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Flores

The town of Flores ( 110 m ) is built on an island on Lago de Petén Itzá, a small damm connects it to the town of Santa Elena. Flores is a very neat small town with narrow streets and many small hotels and restaurants. I stayed there at the Hotel Santana ( $20 ), it's located at the beginning of Calle 30 de Junio ( hotelsantana@guate.net ). Many tourists just fly into Santa Elena, drive up to Tikal fly back the ( next ) day to Guatemala City, I would recommend to spend some more time in El Petén, even I was running out of time with my planned 5 days ( 4 nights ).

Flores, seen from Santa Elena
Flores,
seen from Santa Elena

A street in Flores
Steet scene of Flores




Parque Central of Flores
A door in Flores


View on Lago de Petén Itzá from my room
View on Lago de Petén Itzá
from my room



Ceibal    ( Tuesday 03/07 )

Already Monday evening as I was back in Flores I had checked with one of the small travel agencies if the trip to Ceibal the next day would take place ( the day trip did cost $25 ) and yes a few more people had signed up for the journey so it would work out. Sayaxché Our boat and guide on Río de la Pasión
Tuesday, at 8.30pm the minibus came to pick me up, shortly after me - Lori got onto the bus ( a girl from Ottawa ), in the end we were a group of 10 ( 4 from the Netherlands, 1 italien & 1 polish guy, 2 Japanese, Lori and me ).
First we had to get by the bus to the town of Sayaxché ( took about 1 hour ), it's 60 km southwest of Flores through the jungle ( half dirt road, half paved - but they had worked on the road to get it completely paved ). From there we did get on a boat on the Río de la Pasión. And it took an 1 1/2 hour boat trip to get to the small dock of Ceibal. During the boat ride we did see many birds, turtles, monkeys, aligators and the live of guatemalan people near the river.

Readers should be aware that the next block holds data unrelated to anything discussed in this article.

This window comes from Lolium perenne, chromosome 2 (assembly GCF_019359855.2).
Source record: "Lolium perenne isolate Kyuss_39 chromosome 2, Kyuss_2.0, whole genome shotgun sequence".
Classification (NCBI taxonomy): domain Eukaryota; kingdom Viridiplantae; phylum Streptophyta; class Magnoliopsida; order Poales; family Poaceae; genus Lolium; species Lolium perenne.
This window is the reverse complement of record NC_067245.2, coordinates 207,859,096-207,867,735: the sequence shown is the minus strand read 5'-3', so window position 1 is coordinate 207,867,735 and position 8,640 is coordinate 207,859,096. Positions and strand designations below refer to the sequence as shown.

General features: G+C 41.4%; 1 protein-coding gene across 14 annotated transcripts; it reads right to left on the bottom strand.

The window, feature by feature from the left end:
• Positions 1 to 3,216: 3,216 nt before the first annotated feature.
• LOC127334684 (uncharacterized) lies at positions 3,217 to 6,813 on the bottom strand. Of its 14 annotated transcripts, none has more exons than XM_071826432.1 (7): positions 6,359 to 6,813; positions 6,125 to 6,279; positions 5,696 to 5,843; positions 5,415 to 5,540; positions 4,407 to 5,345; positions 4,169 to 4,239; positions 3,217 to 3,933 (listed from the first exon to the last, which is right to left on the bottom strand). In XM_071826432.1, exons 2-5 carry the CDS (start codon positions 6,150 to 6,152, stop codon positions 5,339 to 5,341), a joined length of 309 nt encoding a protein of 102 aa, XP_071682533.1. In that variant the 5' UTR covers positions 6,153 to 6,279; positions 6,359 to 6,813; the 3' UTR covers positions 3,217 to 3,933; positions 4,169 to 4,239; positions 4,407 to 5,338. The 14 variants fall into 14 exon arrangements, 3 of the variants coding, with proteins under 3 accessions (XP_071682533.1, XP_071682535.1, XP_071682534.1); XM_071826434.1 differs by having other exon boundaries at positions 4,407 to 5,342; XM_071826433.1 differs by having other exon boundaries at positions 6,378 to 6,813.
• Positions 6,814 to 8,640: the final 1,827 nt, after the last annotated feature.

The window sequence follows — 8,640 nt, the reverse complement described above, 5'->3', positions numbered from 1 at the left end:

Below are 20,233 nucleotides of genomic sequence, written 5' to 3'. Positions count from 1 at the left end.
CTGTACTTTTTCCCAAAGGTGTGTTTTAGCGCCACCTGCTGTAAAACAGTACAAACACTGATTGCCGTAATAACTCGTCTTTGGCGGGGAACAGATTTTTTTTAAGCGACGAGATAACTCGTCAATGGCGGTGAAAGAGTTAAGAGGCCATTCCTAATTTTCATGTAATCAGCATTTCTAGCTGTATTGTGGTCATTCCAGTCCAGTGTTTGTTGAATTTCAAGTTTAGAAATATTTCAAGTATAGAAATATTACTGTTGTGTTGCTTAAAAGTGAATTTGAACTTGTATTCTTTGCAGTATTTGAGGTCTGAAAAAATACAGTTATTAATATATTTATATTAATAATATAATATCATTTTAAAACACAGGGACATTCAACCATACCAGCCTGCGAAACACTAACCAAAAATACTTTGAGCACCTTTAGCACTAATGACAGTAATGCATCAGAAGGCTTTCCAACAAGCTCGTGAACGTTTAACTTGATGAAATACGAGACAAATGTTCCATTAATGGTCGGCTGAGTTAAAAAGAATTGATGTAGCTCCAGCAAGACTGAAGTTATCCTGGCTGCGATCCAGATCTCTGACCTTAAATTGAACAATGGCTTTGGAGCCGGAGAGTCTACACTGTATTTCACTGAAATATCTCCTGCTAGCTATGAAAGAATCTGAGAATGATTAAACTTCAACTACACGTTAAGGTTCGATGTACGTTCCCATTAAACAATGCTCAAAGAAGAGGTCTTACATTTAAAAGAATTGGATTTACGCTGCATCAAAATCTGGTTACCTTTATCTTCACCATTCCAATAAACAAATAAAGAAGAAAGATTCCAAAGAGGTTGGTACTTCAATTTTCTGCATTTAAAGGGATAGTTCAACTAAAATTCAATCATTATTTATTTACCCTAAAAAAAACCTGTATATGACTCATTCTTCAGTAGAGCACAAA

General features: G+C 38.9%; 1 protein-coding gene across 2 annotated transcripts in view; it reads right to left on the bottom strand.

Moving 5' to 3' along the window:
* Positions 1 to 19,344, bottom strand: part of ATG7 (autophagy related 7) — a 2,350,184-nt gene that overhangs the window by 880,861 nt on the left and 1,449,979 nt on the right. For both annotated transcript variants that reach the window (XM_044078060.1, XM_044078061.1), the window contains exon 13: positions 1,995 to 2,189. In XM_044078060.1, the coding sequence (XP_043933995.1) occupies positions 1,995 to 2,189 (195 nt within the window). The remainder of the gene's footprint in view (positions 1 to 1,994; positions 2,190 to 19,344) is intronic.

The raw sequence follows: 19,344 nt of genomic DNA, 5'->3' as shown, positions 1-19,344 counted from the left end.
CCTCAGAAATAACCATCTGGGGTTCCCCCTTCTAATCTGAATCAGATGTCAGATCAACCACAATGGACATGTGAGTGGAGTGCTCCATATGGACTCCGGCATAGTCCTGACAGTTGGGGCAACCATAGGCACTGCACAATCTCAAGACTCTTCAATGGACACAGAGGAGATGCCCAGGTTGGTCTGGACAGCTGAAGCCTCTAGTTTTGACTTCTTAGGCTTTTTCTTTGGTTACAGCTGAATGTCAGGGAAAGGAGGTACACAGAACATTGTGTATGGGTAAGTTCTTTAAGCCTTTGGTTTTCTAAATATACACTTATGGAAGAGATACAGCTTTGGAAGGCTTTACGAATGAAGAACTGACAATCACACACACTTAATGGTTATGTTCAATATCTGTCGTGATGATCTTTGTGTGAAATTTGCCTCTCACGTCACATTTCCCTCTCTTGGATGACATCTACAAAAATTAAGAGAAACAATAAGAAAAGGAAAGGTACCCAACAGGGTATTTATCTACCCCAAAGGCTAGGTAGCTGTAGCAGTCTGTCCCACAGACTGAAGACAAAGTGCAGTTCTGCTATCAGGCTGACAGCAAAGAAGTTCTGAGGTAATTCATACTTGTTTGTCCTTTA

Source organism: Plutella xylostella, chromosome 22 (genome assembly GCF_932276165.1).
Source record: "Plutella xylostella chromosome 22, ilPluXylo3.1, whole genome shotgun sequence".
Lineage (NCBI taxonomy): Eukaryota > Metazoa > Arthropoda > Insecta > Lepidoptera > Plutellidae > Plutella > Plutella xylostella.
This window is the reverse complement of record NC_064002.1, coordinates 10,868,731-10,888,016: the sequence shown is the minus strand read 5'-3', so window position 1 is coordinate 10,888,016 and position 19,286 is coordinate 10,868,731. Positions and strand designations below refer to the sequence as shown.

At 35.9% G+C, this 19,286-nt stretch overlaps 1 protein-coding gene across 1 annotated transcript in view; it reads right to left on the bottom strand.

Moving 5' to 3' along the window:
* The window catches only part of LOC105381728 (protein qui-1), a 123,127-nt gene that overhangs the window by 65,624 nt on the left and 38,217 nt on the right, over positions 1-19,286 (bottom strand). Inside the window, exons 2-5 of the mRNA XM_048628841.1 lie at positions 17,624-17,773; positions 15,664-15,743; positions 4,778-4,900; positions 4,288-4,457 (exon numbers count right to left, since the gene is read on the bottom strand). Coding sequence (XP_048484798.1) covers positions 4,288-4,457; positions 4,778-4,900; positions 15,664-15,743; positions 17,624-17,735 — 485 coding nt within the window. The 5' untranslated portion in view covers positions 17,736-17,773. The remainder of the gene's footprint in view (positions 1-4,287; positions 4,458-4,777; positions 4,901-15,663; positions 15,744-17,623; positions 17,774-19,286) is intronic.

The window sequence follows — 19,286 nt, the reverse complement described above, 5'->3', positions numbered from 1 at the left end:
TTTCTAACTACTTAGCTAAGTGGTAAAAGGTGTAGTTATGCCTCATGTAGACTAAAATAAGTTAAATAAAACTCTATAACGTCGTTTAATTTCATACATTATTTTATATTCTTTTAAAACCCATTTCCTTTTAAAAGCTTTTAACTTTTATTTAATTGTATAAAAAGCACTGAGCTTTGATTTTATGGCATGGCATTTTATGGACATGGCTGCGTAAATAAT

Life near Río de la Pasión Aligator Life near Río de la Pasión The dock of Ceibal


After we landed on the "dock" it took about 30 minutes to walk up to the Mayan site of Ceibal. The small path leads over many steps through the jungle underneath these huge ceiba trees. Ceibal itself is for sure not one of the most impressive Mayan sites, but the journey to this archaeological zone is one to remember. The temples of Ceibal are very small and most of them are coverd by the jungle, but there are some beautiful stelae, with excellently preserved carvings. One important note - bring your own food and drinks for this trip, best bring some more to share it with your guide and the guards at Ceibal, and bring a good mosquito repellent - since they are everywhere. During the whole time we heard the roaring of the howler monkeys, but we couldn't make them out in the "jungle roof", they really sound very alike the roaring of jaguars.


The small path through the jungle


one of stelaes
kind of the main plaza of Ceibal





one of the temples covered by the jungle
one of stelaes


me in front of an about 600yrs old ceiba tree

At around 2pm we turned around to get back to the boat and at 5pm we were back in Flores. At 6pm Lori came by, first we did enjoy the wonderful sunset over the Lago de Petén Itzá from the terrace of my room. Than we went together for dinner to the "Mayan Princess Cafe & Cinema" ( at corner: Calle 10 de Septiember & Av La Reforma ), there an entree - a main dish and a soup - did cost 30 GTQ, very tasty food and great atmosphere. After the dinner I said goodby to Lori and returned to my hotel.
The following day, Wednesday, I strolled again through Flores and around noon I got on my way to the airport of Santa Elena to catch my flight back to Guatemala City. There I stayed for another night in the Hotel Pan American, I've picked up my big backpack in the Lobby and than started to pack everything for my flight the next day to Costa Rica.

So it was time to say goodbye to Guatemala!
I really would have liked to stay there for at least another month - there is so much more to see in this amazing country with it's ancient cultural sites and friendly people.



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All photographs contained on this site are Copyright   -   2001 Tina Leidinger


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